What the Corona Crisis means for Airline Jobs & Careers

Reflections of a Senior Airline Pilot

What does the result of the Corona Pandemic truly mean for the immediate and distant future of airline jobs and careers?

Millions of worldwide airline employees are currently sitting on pins and needles pondering what will happen to their job and professional career, as a result of the corona crisis.

We, the mostly full-time airline professionals and aviation expert volunteers at Captain Jetson Aviation & Travel Publishing have been receiving an onslaught of emails from our fellow airline colleagues, as well as from young aspiring aviation career individuals:

COVID-19 has unleashed a fury on the airline industry, never before experienced, and far worse than the after-effects of 911.

If decades of full-time, professional wisdom and experience in the airline field carry any weight, here is what we believe the corona crisis means for your airline job and career:

Job security within the airline industry is historically unstable

After more than four decades as a pilot, including 33 years as an airline pilot for a major US airline, I have experienced my share of ups and downs in the industry.

I, like many other veterans of the airline industry, have seen bankruptcies, furloughs, dissolutions, mergers, and 911.

By the way, it took about four years for most major U.S. airlines to recover after the September 11, 2001 attacks.

Having experienced the worst experiences of our flying careers, many thought there would never be another 911-type airline financial downturn again.

Then came COVID-19!

When you choose to enter an airline job or an airline career you are also choosing a field that is inherently unstable in terms of job security. Your job is simply extremely sensitive to the economy in general. Thus, we need a “thick skin” to persist and thrive in our line of work.

Demand for airline workers

Two months ago one of the biggest challenges for airlines was how to meet the staffing demand for the rapidly growing airline industry, pilots in particular.

Thanks to COVID-19, approximately 40 of the world’s airlines have grounded their entire fleets. Furthermore, about half of the world’s 26,000 commercial aircraft have been mothballed.

The flying public and passenger confidence

How will an airline convince passengers, or even its own employees, that it’s safe to fly again? Are we likely to see people squeeze onto airplanes with hundreds of strangers in the aftermath of a deadly, viral pandemic?

Airline recovery will most likely take years. People first need to build up the confidence that flying is corona-safe. Air travel won’t bounce back like flipping a light switch after a period of darkness.

What can airline workers expect will happen to their jobs and careers next?

The short answer: Nobody knows, but brace for a likely BRUTAL impact!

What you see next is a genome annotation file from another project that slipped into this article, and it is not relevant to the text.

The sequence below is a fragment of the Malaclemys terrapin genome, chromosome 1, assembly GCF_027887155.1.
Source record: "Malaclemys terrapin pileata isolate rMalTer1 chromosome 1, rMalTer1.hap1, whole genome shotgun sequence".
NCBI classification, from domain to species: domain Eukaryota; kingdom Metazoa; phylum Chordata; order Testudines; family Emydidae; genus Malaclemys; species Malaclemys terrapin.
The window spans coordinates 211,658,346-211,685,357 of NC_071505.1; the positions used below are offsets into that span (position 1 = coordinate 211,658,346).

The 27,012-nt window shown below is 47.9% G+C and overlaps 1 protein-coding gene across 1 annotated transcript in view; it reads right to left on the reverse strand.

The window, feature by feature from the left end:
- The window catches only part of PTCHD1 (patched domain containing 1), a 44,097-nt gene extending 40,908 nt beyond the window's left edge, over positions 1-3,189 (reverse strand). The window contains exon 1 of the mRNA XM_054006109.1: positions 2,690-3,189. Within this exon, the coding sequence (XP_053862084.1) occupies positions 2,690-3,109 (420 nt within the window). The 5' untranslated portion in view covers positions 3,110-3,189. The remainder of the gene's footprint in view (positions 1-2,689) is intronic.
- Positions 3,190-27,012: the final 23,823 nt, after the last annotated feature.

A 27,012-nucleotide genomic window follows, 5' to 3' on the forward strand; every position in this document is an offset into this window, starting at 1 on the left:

Thanks to the CARES Act, in the U.S. major airlines now have money to keep employees on their payroll until October 1.

But, then what?

Starting on October 1, after the terms of the airline stimulus package protecting jobs end it appears we are headed for mass airline furloughs and layoffs, perhaps bankruptcies and airlines going out of business altogether.

Hopefully, we can get to a recovery before the coronavirus situation can claim multiple airline fatalities.


How will layoffs and furloughs take place?

No airline can sustain operation without paying passengers and cargo revenue. With no or drastically reduced revenue, the airline cannot do business. There is no money to pay the employees.

Furloughs and layoffs within the airline industry are mostly determined by the seniority of the employee, among pilots and flight attendants, in particular.

Those employees who were hired last are the first to go. Should the airline dissolve during the crisis, of course, every employee will lose his or her job.

The senior crews still employed could see huge pay cuts, depending on how their employment contract has been set up. Unionized crews should have the best chance of receiving the least negative impact.

One thing for sure is that COVID-19 has solved the short-term problem of the pilot shortage.

What will happen to the airline industry next?

  • We should see good indications of a recovery one to two years after the corona crisis ends. Reaching pre-COVID-19 levels of airline prosperity could take four to five years.
  • We could see airline consolidations and mergers.
  • The brightest (upper management) minds of the airline industry will constantly scramble to adjust to the correct moves necessary to position their airline to the leading position in the post-COVID-19 market.
  • Demand for airline positions will eventually resume to pre-COVID-19 levels.

There is only one captain on a ship (airplane)

Unfortunately, the one in charge of the ship at the moment is one we need to view as an invisible terrorist:


Fortunately, we have the brightest medical minds in the world working hard to eliminate that enemy of all mankind right now.

Optimism and Patience, the Road to Recovery

We will get through this crisis like we always do. Aviation will return and prosper once again.

The difference between the COVID-19 airline crisis and previous airline crises?

The upcoming recovery will take longer than the industry has ever before experienced.

Aviation is only one aspect of the coronavirus crisis. The economy of every aspect of business in the entire world has been hit this time, not just the airlines and air travel.

The key to your success for your airline job and career in the midst of the corona crisis?

Stay optimistic, master your ability to stay patient, figure how to make ends meet for now, and you will come out ahead!

airline jobs and careers corona, SAS flight attendants in the medical field
SAS flight attendants training in the medical field, Twitter.

Featured Image: Unsplash.

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